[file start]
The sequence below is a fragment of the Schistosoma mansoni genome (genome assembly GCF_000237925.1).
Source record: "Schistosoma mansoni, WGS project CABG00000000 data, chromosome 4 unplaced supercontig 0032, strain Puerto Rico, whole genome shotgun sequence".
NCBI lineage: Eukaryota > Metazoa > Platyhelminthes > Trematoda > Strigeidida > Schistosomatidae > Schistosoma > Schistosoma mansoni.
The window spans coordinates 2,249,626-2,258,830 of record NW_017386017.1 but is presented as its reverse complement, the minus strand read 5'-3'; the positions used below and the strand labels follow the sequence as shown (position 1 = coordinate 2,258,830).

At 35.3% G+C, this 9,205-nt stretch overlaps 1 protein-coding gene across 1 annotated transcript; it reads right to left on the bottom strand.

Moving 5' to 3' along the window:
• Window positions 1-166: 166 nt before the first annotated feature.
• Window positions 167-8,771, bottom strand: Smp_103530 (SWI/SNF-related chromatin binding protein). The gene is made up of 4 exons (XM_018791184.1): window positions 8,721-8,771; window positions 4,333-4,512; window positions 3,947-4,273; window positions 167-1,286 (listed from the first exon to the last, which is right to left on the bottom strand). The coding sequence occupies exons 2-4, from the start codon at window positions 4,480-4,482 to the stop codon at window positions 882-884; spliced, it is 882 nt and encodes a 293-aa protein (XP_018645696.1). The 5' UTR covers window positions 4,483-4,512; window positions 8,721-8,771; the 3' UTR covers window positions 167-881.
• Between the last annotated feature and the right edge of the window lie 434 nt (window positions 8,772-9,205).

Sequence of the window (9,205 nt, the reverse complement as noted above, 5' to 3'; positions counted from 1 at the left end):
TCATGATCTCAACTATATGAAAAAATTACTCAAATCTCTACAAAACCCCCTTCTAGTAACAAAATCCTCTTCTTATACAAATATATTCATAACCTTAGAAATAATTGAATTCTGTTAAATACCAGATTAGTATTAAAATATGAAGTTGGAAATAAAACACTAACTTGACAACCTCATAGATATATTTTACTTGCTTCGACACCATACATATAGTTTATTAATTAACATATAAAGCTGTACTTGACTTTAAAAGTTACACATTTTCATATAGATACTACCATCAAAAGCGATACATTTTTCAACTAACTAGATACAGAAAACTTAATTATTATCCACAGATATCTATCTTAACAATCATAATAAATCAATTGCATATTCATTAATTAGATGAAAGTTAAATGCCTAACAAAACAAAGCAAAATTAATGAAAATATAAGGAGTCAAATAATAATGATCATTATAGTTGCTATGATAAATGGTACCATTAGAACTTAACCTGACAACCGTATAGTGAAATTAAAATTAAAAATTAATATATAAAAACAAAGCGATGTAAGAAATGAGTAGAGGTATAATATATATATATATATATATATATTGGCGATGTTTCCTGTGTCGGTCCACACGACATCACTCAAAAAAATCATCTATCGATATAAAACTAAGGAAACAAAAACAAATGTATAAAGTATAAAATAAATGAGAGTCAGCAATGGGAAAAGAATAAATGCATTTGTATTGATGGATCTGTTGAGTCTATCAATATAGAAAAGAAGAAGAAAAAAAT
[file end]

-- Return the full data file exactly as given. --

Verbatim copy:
The sequence below is a fragment of the Schistosoma mansoni genome (genome assembly GCF_000237925.1).
Source record: "Schistosoma mansoni, WGS project CABG00000000 data, chromosome 4 unplaced supercontig 0032, strain Puerto Rico, whole genome shotgun sequence".
NCBI lineage: Eukaryota > Metazoa > Platyhelminthes > Trematoda > Strigeidida > Schistosomatidae > Schistosoma > Schistosoma mansoni.
The window spans coordinates 2,249,626-2,258,830 of record NW_017386017.1 but is presented as its reverse complement, the minus strand read 5'-3'; the positions used below and the strand labels follow the sequence as shown (position 1 = coordinate 2,258,830).

At 35.3% G+C, this 9,205-nt stretch overlaps 1 protein-coding gene across 1 annotated transcript; it reads right to left on the bottom strand.

Moving 5' to 3' along the window:
• Window positions 1-166: 166 nt before the first annotated feature.
• Window positions 167-8,771, bottom strand: Smp_103530 (SWI/SNF-related chromatin binding protein). The gene is made up of 4 exons (XM_018791184.1): window positions 8,721-8,771; window positions 4,333-4,512; window positions 3,947-4,273; window positions 167-1,286 (listed from the first exon to the last, which is right to left on the bottom strand). The coding sequence occupies exons 2-4, from the start codon at window positions 4,480-4,482 to the stop codon at window positions 882-884; spliced, it is 882 nt and encodes a 293-aa protein (XP_018645696.1). The 5' UTR covers window positions 4,483-4,512; window positions 8,721-8,771; the 3' UTR covers window positions 167-881.
• Between the last annotated feature and the right edge of the window lie 434 nt (window positions 8,772-9,205).

Sequence of the window (9,205 nt, the reverse complement as noted above, 5' to 3'; positions counted from 1 at the left end):
TCATGATCTCAACTATATGAAAAAATTACTCAAATCTCTACAAAACCCCCTTCTAGTAACAAAATCCTCTTCTTATACAAATATATTCATAACCTTAGAAATAATTGAATTCTGTTAAATACCAGATTAGTATTAAAATATGAAGTTGGAAATAAAACACTAACTTGACAACCTCATAGATATATTTTACTTGCTTCGACACCATACATATAGTTTATTAATTAACATATAAAGCTGTACTTGACTTTAAAAGTTACACATTTTCATATAGATACTACCATCAAAAGCGATACATTTTTCAACTAACTAGATACAGAAAACTTAATTATTATCCACAGATATCTATCTTAACAATCATAATAAATCAATTGCATATTCATTAATTAGATGAAAGTTAAATGCCTAACAAAACAAAGCAAAATTAATGAAAATATAAGGAGTCAAATAATAATGATCATTATAGTTGCTATGATAAATGGTACCATTAGAACTTAACCTGACAACCGTATAGTGAAATTAAAATTAAAAATTAATATATAAAAACAAAGCGATGTAAGAAATGAGTAGAGGTATAATATATATATATATATATATATATTGGCGATGTTTCCTGTGTCGGTCCACACGACATCACTCAAAAAAATCATCTATCGATATAAAACTAAGGAAACAAAAACAAATGTATAAAGTATAAAATAAATGAGAGTCAGCAATGGGAAAAGAATAAATGCATTTGTATTGATGGATCTGTTGAGTCTATCAATATAGAAAAGAAGAAGAAAAAAAT